To be very clear, this article is not about web design. I am not a web designer, or for that matter a designer of any sorts. I am a DialogFlow trainer/coach/consultant, and I am writing this article after a few attempts to create a web based chatbot based on DialogFlow. You can see plenty of articles on this broad topic on this site, and this article is a proposal based on my learnings till date. (And it will probably be a bit opinionated)
My first chatbot
The very first chatbot I built with DialogFlow was a sports stats chatbot for getting records about the sport of cricket. It is actually a chatbot with high utility value (by which I mean, till date, Google can’t answer the questions that my chatbot can), but I didn’t build it out fully. I am not sure where Cricinfo draws the line when it comes to using its site and data to build such a bot.
As I created that bot, I ran into a pretty annoying issue right away. The built in web demo integration from DialogFlow didn’t support clickable hyperlinks. It will just display the full URL, and you need to copy/paste it into another tab to go to the link.
Then I realized that without using the REST API exposed by DialogFlow, it is not practical to build a chatbot with hyperlinks. Unfortunately, if you wish to use the REST API, then you take responsibility for the entire web UI (including the front end design). I figured out how to do this, and even created a course based on that. (I don’t recommend the course anymore because the stuff is now obsolete and you will see why soon).
Adding Actions on Google controls for a richer experience
Even with enabling hyperlinks, the resulting chatbot was extremely limited. It couldn’t really display things like images. You could customize it to render all kinds of things, but I was looking for a more standardized way of doing things. For example, if you chose to customize it so that you handled most of the HTML rendering after the response came back from DialogFlow’s REST API, you didn’t have any kind of WYSIWYG (What You See Is What You Get) way to build out the chatbot.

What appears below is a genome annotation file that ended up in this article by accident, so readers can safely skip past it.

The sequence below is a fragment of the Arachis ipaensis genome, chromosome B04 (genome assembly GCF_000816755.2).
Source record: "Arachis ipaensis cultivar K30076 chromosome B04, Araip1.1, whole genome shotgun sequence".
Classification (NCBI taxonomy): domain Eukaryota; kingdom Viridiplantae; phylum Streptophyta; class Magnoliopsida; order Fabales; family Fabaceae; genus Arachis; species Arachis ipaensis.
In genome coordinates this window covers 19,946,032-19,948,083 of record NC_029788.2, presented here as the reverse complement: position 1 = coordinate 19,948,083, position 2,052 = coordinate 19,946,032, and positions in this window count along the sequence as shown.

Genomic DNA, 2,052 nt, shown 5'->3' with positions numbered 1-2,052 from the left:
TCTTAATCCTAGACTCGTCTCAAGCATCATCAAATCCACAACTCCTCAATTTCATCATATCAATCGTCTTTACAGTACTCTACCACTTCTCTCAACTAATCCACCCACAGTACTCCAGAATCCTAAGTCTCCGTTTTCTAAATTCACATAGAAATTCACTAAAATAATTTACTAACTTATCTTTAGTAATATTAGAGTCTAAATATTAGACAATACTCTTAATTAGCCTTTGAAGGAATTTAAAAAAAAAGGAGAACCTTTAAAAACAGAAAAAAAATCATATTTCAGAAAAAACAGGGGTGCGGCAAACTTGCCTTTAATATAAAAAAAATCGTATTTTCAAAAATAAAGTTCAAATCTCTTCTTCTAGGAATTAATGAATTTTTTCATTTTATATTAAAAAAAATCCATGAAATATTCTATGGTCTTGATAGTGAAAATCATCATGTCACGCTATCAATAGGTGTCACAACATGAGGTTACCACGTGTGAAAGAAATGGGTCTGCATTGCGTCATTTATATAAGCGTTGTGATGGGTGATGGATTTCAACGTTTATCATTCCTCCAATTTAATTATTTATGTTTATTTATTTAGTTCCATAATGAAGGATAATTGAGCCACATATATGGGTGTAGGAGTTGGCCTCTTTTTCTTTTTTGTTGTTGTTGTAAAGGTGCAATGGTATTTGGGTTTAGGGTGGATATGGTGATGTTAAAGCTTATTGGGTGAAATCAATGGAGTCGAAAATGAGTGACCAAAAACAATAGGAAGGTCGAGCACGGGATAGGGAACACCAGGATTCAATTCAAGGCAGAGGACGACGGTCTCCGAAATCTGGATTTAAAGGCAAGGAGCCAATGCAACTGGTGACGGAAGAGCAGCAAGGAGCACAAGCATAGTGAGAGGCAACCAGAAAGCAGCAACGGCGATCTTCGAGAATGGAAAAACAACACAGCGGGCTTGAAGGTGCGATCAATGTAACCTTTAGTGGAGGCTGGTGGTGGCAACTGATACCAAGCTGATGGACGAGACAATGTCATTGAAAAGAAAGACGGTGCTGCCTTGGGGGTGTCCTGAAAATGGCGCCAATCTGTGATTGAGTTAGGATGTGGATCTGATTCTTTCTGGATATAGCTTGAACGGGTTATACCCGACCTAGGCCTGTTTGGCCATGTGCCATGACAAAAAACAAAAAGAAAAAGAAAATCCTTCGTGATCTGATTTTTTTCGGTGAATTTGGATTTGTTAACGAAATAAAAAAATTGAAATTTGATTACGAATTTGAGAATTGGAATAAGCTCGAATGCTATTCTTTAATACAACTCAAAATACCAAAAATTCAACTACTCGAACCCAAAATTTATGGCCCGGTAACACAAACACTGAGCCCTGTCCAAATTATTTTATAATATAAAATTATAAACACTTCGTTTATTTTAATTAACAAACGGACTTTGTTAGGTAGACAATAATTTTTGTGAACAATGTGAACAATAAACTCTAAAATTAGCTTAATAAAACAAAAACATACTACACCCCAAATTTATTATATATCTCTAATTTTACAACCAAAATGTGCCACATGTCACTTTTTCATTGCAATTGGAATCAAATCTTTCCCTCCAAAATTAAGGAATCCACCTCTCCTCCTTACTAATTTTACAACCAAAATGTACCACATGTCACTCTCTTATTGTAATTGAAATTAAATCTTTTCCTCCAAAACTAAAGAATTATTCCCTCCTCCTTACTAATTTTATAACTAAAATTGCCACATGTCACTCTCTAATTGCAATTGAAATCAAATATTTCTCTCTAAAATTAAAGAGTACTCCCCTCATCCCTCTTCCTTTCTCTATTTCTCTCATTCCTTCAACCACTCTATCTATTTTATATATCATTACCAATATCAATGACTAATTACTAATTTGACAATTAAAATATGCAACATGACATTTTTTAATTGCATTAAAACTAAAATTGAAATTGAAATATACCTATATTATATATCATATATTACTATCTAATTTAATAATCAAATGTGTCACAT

At this stage, I thought of a neat ‘hack’. Enter the Google Assistant tab inside the DialogFlow console.
Now the Google Assistant tab allows you to specify buttons, list boxes, carousels and hyperlinks etc. It can be a truly rich interaction for the end user, as you can see from the video below.
At that time, I thought I had squeezed every last drop of ‘extensibility’ out of the DialogFlow system since I actually had a working system which could render rich controls and had buttons and such for interaction. The nice thing about the “Assistant” chatbot is that it is actually WYSIWYG. But it faces the same challenges that the UI for the Google Assistant faces on your Android phone (see “Removing choices” section below).